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optimism among Conservative Members during the Committee stage of last year's Bill when he addressed the Committee with enthusiasm, urging the then Paymaster General to make concessions. We thought that the Government were at last listening to the needs of the few as well as the mantras of the many. Unfortunately, however, that particular Paymaster General has disappeared from the scene. He has not been in the Chamber for quite a while. I fear that he has been sent to Coventry, if not to Coventry, North-West.

Mr. Bercow: My hon. Friend presents an irresistible temptation. Does he agree that, at the end of the speech of the hon. Member for Croydon, Central (Mr. Davies), it was no clearer than it had been at the beginning whether he thought that the Solicitor-General had since experienced an apostolic conversion and come round to supporting the Government's view, or whether--secretly, and smothered in guilt--he still believed what he had said a year ago from the Back Benches?

Mr. St. Aubyn: Unlike my hon. Friend and me, the Solicitor-General is a lawyer, and none of us really knows what he believes. I wish that he were here to tell us. In his absence, however, I think that the Financial Secretary owes us an explanation. Why have the Government stalled at the last fence? Why have they failed to treat this section of our community fairly? I feel that they should pause, and consider the negative signal that the measure will send to other savers.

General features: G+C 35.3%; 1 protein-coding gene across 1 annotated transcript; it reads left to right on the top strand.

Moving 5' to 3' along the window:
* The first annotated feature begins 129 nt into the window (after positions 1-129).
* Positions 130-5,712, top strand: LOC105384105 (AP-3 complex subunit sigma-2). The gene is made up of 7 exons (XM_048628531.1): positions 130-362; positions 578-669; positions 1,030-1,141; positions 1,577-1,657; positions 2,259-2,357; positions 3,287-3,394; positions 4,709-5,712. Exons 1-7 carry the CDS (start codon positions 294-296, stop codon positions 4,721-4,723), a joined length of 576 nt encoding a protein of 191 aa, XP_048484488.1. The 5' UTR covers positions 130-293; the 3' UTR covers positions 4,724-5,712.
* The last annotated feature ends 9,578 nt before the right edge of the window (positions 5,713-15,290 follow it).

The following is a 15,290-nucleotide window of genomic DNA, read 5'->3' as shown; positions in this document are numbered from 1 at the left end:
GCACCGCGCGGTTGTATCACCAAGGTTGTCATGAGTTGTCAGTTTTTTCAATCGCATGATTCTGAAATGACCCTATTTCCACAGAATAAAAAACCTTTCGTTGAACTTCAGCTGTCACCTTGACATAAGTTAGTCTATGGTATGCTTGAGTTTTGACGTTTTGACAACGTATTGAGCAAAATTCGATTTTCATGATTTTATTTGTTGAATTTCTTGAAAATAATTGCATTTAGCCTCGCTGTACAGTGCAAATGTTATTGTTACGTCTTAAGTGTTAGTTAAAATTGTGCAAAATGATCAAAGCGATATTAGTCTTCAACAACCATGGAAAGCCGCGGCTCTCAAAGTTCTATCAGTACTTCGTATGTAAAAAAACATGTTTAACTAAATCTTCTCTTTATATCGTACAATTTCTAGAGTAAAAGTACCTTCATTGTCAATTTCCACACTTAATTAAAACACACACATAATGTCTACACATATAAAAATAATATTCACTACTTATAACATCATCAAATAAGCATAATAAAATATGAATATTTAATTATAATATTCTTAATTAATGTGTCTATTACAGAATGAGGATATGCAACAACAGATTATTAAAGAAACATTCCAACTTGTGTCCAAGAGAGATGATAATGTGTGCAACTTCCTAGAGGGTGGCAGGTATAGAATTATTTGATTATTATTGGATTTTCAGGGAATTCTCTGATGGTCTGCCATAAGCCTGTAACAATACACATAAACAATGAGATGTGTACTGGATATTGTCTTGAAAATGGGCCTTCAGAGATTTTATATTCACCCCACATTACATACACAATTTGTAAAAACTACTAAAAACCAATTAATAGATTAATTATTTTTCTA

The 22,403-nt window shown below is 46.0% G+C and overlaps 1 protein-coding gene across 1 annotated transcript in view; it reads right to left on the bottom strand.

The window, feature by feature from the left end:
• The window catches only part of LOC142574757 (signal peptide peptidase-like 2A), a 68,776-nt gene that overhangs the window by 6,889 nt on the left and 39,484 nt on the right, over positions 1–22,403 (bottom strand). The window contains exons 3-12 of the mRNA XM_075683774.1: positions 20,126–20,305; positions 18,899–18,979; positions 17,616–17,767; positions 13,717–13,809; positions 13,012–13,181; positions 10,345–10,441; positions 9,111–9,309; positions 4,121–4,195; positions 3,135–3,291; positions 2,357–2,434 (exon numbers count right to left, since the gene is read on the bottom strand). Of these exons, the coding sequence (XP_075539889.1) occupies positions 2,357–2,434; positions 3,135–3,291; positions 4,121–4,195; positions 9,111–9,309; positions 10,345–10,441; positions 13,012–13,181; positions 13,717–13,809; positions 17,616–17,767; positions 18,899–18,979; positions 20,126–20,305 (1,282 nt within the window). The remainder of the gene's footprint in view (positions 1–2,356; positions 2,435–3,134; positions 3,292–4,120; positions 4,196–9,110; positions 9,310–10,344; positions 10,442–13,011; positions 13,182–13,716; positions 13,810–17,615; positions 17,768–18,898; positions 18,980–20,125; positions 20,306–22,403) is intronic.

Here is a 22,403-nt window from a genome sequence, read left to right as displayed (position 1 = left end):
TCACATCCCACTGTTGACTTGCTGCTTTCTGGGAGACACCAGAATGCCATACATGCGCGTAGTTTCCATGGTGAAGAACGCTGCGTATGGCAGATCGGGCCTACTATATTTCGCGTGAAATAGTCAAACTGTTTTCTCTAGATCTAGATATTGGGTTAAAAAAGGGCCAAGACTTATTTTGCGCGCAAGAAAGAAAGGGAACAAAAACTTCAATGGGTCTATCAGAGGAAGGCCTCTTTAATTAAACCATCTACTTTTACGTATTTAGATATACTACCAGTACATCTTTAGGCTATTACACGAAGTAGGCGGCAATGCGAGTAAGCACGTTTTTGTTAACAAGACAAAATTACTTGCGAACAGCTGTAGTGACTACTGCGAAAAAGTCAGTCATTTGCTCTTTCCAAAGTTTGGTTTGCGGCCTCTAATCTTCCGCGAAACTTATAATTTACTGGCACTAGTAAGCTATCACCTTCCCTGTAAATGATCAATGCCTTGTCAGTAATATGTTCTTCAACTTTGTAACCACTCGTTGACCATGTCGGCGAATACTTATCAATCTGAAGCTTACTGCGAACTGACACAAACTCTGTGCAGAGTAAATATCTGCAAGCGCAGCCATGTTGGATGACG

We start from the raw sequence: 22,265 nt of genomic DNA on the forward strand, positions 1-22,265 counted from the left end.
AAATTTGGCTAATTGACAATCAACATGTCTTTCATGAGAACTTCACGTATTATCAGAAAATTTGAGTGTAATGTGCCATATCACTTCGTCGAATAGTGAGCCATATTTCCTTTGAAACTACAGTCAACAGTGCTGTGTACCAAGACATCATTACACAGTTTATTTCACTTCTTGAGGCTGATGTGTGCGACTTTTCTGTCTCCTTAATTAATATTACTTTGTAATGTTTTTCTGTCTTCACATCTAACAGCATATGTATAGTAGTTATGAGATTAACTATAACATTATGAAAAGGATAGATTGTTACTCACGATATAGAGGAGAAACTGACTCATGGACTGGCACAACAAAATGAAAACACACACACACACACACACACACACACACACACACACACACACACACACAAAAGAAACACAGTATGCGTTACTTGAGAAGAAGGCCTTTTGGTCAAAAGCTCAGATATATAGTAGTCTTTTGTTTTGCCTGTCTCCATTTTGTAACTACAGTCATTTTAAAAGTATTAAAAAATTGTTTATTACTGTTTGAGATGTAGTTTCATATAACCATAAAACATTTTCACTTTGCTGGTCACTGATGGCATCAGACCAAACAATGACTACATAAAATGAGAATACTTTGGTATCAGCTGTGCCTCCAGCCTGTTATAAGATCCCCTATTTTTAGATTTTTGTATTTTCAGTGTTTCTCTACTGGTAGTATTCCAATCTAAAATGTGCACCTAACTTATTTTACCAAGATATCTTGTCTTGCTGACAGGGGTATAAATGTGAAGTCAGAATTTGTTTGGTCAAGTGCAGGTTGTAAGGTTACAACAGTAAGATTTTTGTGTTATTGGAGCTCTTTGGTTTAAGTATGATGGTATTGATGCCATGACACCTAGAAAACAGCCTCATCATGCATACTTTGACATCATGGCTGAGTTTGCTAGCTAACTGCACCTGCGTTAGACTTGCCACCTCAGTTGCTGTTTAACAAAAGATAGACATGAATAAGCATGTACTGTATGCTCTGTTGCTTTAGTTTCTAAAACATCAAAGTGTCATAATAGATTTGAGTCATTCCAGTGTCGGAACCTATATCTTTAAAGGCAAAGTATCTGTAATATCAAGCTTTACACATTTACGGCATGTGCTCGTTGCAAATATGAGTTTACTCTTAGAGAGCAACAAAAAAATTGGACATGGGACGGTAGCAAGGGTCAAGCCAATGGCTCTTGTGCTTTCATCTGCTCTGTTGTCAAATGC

Dr. Vincent Cable (Twickenham): I want to say a little about amendment No. 2, which Liberal Democrats tabled along with Conservatives. It relates specifically to discrimination between different kinds of income earned and unearned, and the 20p rate. Let me summarise what I consider to be the central reasons why that is an adverse development.

The first reason has, in part, already been summarised by the hon. Member for Grantham and Stamford (Mr. Davies). It introduces a great deal of complexity into the system. We are talking not merely about the distinction between earned and unearned income, but about the distinction between different types of savings income. Different rates now apply to dividend and fixed-interest income; different rates apply to fixed-interest deposits, as opposed to annuities, which stem from another kind of interest income. There is no economic, equity-based or administrative reason for that; it just happened to emerge from a very complex, badly-thought-out piece of legislation. That is why we are pressing our amendment, which relates specifically to the certification process that will make things much easier for low-income pensioners.

Another point has not been mentioned, although it is important. The Government have unintentionally reintroduced the old tax principle that unearned income is in some sense less worth while than earned income. It used to be a principle of taxation that those with rentier income were somehow less worthy than those who were working. That principle had been scrapped, but now it is returning in disguise. Although it may have been reintroduced unintentionally, it is very unhealthy, and not compatible with the ideas that I thought that new Labour stood for.